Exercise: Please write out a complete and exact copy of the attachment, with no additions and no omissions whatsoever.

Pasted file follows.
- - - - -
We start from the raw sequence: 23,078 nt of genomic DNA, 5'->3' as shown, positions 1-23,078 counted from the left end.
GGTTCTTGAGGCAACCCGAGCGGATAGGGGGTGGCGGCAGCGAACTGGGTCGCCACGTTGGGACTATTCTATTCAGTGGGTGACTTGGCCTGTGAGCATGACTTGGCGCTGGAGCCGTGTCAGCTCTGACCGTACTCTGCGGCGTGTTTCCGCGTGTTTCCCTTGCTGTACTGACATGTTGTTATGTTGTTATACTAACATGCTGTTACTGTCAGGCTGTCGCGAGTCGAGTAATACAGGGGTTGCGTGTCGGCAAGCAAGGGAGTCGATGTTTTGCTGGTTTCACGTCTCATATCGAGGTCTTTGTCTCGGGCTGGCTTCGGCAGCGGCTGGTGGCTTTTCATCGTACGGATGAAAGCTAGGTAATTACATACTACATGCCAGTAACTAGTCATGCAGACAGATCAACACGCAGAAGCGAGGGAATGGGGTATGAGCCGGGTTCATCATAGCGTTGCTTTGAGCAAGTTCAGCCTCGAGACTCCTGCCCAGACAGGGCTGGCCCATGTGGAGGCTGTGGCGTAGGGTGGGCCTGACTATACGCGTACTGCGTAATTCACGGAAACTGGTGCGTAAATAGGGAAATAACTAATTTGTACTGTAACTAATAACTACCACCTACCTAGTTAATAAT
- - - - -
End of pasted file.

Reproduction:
We start from the raw sequence: 23,078 nt of genomic DNA, 5'->3' as shown, positions 1-23,078 counted from the left end.
GGTTCTTGAGGCAACCCGAGCGGATAGGGGGTGGCGGCAGCGAACTGGGTCGCCACGTTGGGACTATTCTATTCAGTGGGTGACTTGGCCTGTGAGCATGACTTGGCGCTGGAGCCGTGTCAGCTCTGACCGTACTCTGCGGCGTGTTTCCGCGTGTTTCCCTTGCTGTACTGACATGTTGTTATGTTGTTATACTAACATGCTGTTACTGTCAGGCTGTCGCGAGTCGAGTAATACAGGGGTTGCGTGTCGGCAAGCAAGGGAGTCGATGTTTTGCTGGTTTCACGTCTCATATCGAGGTCTTTGTCTCGGGCTGGCTTCGGCAGCGGCTGGTGGCTTTTCATCGTACGGATGAAAGCTAGGTAATTACATACTACATGCCAGTAACTAGTCATGCAGACAGATCAACACGCAGAAGCGAGGGAATGGGGTATGAGCCGGGTTCATCATAGCGTTGCTTTGAGCAAGTTCAGCCTCGAGACTCCTGCCCAGACAGGGCTGGCCCATGTGGAGGCTGTGGCGTAGGGTGGGCCTGACTATACGCGTACTGCGTAATTCACGGAAACTGGTGCGTAAATAGGGAAATAACTAATTTGTACTGTAACTAATAACTACCACCTACCTAGTTAATAAT